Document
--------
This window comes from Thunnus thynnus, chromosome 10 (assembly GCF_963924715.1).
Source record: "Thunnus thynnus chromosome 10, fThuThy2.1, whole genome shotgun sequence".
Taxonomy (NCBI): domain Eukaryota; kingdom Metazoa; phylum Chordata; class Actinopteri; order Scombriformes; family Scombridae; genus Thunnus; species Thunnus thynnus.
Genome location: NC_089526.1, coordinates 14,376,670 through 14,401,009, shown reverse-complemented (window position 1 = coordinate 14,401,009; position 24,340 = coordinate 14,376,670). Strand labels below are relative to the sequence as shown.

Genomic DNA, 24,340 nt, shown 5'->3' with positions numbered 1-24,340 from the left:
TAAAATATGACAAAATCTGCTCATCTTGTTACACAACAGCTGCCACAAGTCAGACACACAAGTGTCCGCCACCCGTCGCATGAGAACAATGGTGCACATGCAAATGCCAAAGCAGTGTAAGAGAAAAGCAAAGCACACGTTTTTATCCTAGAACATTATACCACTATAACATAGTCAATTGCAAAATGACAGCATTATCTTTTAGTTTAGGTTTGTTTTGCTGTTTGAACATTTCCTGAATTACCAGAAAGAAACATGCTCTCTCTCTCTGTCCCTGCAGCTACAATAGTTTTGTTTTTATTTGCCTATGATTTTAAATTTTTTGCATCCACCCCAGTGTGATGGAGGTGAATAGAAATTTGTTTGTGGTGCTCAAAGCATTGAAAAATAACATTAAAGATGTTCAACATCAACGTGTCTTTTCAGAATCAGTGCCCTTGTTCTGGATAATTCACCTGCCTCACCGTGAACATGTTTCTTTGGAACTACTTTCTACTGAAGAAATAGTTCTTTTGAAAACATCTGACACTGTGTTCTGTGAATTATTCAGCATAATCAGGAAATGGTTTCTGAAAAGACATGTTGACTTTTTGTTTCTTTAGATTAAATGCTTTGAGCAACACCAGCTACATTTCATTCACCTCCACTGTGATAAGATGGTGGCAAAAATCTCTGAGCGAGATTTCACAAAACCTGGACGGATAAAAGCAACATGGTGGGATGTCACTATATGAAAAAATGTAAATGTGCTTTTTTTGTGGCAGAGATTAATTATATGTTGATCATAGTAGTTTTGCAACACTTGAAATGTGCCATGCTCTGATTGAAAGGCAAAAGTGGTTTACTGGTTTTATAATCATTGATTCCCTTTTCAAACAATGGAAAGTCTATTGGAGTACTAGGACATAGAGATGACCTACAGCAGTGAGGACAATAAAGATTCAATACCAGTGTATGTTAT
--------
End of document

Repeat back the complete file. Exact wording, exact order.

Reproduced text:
This window comes from Thunnus thynnus, chromosome 10 (assembly GCF_963924715.1).
Source record: "Thunnus thynnus chromosome 10, fThuThy2.1, whole genome shotgun sequence".
Taxonomy (NCBI): domain Eukaryota; kingdom Metazoa; phylum Chordata; class Actinopteri; order Scombriformes; family Scombridae; genus Thunnus; species Thunnus thynnus.
Genome location: NC_089526.1, coordinates 14,376,670 through 14,401,009, shown reverse-complemented (window position 1 = coordinate 14,401,009; position 24,340 = coordinate 14,376,670). Strand labels below are relative to the sequence as shown.

Genomic DNA, 24,340 nt, shown 5'->3' with positions numbered 1-24,340 from the left:
TAAAATATGACAAAATCTGCTCATCTTGTTACACAACAGCTGCCACAAGTCAGACACACAAGTGTCCGCCACCCGTCGCATGAGAACAATGGTGCACATGCAAATGCCAAAGCAGTGTAAGAGAAAAGCAAAGCACACGTTTTTATCCTAGAACATTATACCACTATAACATAGTCAATTGCAAAATGACAGCATTATCTTTTAGTTTAGGTTTGTTTTGCTGTTTGAACATTTCCTGAATTACCAGAAAGAAACATGCTCTCTCTCTCTGTCCCTGCAGCTACAATAGTTTTGTTTTTATTTGCCTATGATTTTAAATTTTTTGCATCCACCCCAGTGTGATGGAGGTGAATAGAAATTTGTTTGTGGTGCTCAAAGCATTGAAAAATAACATTAAAGATGTTCAACATCAACGTGTCTTTTCAGAATCAGTGCCCTTGTTCTGGATAATTCACCTGCCTCACCGTGAACATGTTTCTTTGGAACTACTTTCTACTGAAGAAATAGTTCTTTTGAAAACATCTGACACTGTGTTCTGTGAATTATTCAGCATAATCAGGAAATGGTTTCTGAAAAGACATGTTGACTTTTTGTTTCTTTAGATTAAATGCTTTGAGCAACACCAGCTACATTTCATTCACCTCCACTGTGATAAGATGGTGGCAAAAATCTCTGAGCGAGATTTCACAAAACCTGGACGGATAAAAGCAACATGGTGGGATGTCACTATATGAAAAAATGTAAATGTGCTTTTTTTGTGGCAGAGATTAATTATATGTTGATCATAGTAGTTTTGCAACACTTGAAATGTGCCATGCTCTGATTGAAAGGCAAAAGTGGTTTACTGGTTTTATAATCATTGATTCCCTTTTCAAACAATGGAAAGTCTATTGGAGTACTAGGACATAGAGATGACCTACAGCAGTGAGGACAATAAAGATTCAATACCAGTGTATGTTAT